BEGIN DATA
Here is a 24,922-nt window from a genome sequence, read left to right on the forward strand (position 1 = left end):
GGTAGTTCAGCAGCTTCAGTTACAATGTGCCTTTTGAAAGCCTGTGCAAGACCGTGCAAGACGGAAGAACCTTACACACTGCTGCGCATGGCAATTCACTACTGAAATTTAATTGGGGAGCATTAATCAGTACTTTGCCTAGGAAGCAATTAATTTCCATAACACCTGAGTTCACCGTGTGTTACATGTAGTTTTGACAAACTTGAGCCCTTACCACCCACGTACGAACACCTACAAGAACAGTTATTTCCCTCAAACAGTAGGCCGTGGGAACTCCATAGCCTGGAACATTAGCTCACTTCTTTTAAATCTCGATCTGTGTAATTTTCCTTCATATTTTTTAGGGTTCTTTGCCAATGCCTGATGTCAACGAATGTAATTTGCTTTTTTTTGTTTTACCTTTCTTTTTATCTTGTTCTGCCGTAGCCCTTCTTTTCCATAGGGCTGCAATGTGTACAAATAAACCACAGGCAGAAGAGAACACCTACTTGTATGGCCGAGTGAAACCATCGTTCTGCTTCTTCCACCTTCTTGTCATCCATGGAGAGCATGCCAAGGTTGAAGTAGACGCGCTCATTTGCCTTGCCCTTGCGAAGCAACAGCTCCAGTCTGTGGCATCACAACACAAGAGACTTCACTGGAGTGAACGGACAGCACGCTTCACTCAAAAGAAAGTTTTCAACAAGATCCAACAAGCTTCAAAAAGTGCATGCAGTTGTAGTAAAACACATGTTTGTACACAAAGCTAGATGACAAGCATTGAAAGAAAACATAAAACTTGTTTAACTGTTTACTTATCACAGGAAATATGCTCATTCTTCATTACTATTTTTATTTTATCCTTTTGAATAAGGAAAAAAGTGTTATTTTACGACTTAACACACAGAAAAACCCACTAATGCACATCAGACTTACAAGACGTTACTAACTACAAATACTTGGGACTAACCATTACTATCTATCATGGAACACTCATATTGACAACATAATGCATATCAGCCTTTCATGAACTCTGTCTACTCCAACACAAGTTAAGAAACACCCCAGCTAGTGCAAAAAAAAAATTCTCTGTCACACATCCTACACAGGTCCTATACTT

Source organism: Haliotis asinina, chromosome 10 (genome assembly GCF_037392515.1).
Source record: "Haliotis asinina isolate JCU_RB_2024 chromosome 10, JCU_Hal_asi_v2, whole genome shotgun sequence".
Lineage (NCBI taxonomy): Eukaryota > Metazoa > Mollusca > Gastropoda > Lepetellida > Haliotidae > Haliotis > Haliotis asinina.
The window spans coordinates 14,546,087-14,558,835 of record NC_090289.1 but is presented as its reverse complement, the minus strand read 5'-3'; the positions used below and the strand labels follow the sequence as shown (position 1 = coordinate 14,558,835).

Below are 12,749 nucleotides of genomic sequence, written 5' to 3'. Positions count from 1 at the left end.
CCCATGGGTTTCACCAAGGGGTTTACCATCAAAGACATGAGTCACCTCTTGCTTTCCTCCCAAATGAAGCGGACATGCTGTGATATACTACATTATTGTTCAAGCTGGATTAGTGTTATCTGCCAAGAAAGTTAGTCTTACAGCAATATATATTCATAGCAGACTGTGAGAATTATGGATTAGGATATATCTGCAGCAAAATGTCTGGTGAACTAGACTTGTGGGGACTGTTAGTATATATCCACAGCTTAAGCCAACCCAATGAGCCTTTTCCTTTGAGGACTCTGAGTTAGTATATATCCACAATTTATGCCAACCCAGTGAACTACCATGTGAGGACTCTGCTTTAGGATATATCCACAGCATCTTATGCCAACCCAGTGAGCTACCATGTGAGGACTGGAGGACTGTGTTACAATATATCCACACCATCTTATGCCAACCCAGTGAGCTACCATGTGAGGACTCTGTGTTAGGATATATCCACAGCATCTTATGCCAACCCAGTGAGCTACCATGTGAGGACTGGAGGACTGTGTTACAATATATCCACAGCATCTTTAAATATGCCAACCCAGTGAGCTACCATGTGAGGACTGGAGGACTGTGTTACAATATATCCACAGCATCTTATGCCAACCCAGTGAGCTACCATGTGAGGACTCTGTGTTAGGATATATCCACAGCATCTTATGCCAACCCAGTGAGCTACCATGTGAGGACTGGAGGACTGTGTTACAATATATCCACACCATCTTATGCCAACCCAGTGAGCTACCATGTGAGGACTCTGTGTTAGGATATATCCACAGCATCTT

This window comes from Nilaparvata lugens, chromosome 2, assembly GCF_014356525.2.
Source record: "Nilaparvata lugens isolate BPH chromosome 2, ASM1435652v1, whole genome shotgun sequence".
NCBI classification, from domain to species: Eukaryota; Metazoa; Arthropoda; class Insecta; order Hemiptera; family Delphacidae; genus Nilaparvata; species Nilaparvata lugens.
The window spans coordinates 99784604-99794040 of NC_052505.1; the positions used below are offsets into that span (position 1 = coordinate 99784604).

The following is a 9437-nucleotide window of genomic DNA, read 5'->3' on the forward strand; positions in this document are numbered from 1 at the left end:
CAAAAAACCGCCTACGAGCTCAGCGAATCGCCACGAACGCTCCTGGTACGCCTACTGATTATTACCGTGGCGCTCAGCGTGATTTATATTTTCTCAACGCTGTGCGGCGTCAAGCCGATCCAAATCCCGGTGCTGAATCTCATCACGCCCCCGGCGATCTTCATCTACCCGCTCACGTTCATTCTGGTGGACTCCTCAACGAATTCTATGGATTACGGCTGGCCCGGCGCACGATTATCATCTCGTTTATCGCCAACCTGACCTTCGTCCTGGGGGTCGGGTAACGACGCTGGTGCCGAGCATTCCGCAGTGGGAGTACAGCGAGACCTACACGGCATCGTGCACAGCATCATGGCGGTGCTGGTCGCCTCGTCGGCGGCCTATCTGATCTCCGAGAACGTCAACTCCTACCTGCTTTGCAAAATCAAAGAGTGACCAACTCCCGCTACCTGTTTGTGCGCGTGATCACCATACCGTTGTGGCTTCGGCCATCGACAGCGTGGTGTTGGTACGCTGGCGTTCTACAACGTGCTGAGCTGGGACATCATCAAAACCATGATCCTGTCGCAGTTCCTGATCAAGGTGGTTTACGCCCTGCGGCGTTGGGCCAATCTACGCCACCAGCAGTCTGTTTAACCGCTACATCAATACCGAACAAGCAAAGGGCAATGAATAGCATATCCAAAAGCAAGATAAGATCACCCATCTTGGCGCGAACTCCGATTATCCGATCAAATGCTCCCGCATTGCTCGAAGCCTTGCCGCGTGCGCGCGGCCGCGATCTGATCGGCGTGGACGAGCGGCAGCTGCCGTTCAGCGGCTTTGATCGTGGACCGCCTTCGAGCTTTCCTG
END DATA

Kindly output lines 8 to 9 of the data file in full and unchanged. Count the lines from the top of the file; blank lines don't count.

CCCATGGGTTTCACCAAGGGGTTTACCATCAAAGACATGAGTCACCTCTTGCTTTCCTCCCAAATGAAGCGGACATGCTGTGATATACTACATTATTGTTCAAGCTGGATTAGTGTTATCTGCCAAGAAAGTTAGTCTTACAGCAATATATATTCATAGCAGACTGTGAGAATTATGGATTAGGATATATCTGCAGCAAAATGTCTGGTGAACTAGACTTGTGGGGACTGTTAGTATATATCCACAGCTTAAGCCAACCCAATGAGCCTTTTCCTTTGAGGACTCTGAGTTAGTATATATCCACAATTTATGCCAACCCAGTGAACTACCATGTGAGGACTCTGCTTTAGGATATATCCACAGCATCTTATGCCAACCCAGTGAGCTACCATGTGAGGACTGGAGGACTGTGTTACAATATATCCACACCATCTTATGCCAACCCAGTGAGCTACCATGTGAGGACTCTGTGTTAGGATATATCCACAGCATCTTATGCCAACCCAGTGAGCTACCATGTGAGGACTGGAGGACTGTGTTACAATATATCCACAGCATCTTTAAATATGCCAACCCAGTGAGCTACCATGTGAGGACTGGAGGACTGTGTTACAATATATCCACAGCATCTTATGCCAACCCAGTGAGCTACCATGTGAGGACTCTGTGTTAGGATATATCCACAGCATCTTATGCCAACCCAGTGAGCTACCATGTGAGGACTGGAGGACTGTGTTACAATATATCCACACCATCTTATGCCAACCCAGTGAGCTACCATGTGAGGACTCTGTGTTAGGATATATCCACAGCATCTT

This window comes from Nilaparvata lugens, chromosome 2, assembly GCF_014356525.2.